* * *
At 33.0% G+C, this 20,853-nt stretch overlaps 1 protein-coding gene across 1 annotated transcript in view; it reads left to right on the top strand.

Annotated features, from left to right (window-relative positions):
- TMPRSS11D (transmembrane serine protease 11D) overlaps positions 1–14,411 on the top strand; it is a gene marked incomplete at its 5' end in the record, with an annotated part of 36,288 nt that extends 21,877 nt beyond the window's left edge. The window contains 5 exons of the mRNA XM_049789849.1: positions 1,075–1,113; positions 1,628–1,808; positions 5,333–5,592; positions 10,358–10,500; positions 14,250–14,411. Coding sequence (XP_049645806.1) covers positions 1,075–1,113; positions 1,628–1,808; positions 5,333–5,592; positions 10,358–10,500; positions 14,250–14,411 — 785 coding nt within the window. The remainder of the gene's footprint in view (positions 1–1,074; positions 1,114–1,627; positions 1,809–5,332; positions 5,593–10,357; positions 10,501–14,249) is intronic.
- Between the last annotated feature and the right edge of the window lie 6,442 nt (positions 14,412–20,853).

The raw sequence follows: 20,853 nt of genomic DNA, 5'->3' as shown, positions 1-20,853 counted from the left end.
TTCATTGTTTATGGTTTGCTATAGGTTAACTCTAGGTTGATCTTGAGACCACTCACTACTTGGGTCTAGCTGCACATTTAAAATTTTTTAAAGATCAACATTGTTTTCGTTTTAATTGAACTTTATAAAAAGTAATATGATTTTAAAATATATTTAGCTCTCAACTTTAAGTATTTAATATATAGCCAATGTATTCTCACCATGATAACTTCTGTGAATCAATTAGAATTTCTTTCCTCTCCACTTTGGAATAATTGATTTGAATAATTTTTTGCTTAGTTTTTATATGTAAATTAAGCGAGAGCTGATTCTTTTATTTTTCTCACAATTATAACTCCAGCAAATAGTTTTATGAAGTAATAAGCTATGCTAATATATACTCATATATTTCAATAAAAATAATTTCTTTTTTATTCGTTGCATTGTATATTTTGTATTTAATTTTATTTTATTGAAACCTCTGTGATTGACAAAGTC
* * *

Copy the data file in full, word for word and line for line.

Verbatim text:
At 33.0% G+C, this 20,853-nt stretch overlaps 1 protein-coding gene across 1 annotated transcript in view; it reads left to right on the top strand.

Annotated features, from left to right (window-relative positions):
- TMPRSS11D (transmembrane serine protease 11D) overlaps positions 1–14,411 on the top strand; it is a gene marked incomplete at its 5' end in the record, with an annotated part of 36,288 nt that extends 21,877 nt beyond the window's left edge. The window contains 5 exons of the mRNA XM_049789849.1: positions 1,075–1,113; positions 1,628–1,808; positions 5,333–5,592; positions 10,358–10,500; positions 14,250–14,411. Coding sequence (XP_049645806.1) covers positions 1,075–1,113; positions 1,628–1,808; positions 5,333–5,592; positions 10,358–10,500; positions 14,250–14,411 — 785 coding nt within the window. The remainder of the gene's footprint in view (positions 1–1,074; positions 1,114–1,627; positions 1,809–5,332; positions 5,593–10,357; positions 10,501–14,249) is intronic.
- Between the last annotated feature and the right edge of the window lie 6,442 nt (positions 14,412–20,853).

The raw sequence follows: 20,853 nt of genomic DNA, 5'->3' as shown, positions 1-20,853 counted from the left end.
TTCATTGTTTATGGTTTGCTATAGGTTAACTCTAGGTTGATCTTGAGACCACTCACTACTTGGGTCTAGCTGCACATTTAAAATTTTTTAAAGATCAACATTGTTTTCGTTTTAATTGAACTTTATAAAAAGTAATATGATTTTAAAATATATTTAGCTCTCAACTTTAAGTATTTAATATATAGCCAATGTATTCTCACCATGATAACTTCTGTGAATCAATTAGAATTTCTTTCCTCTCCACTTTGGAATAATTGATTTGAATAATTTTTTGCTTAGTTTTTATATGTAAATTAAGCGAGAGCTGATTCTTTTATTTTTCTCACAATTATAACTCCAGCAAATAGTTTTATGAAGTAATAAGCTATGCTAATATATACTCATATATTTCAATAAAAATAATTTCTTTTTTATTCGTTGCATTGTATATTTTGTATTTAATTTTATTTTATTGAAACCTCTGTGATTGACAAAGTC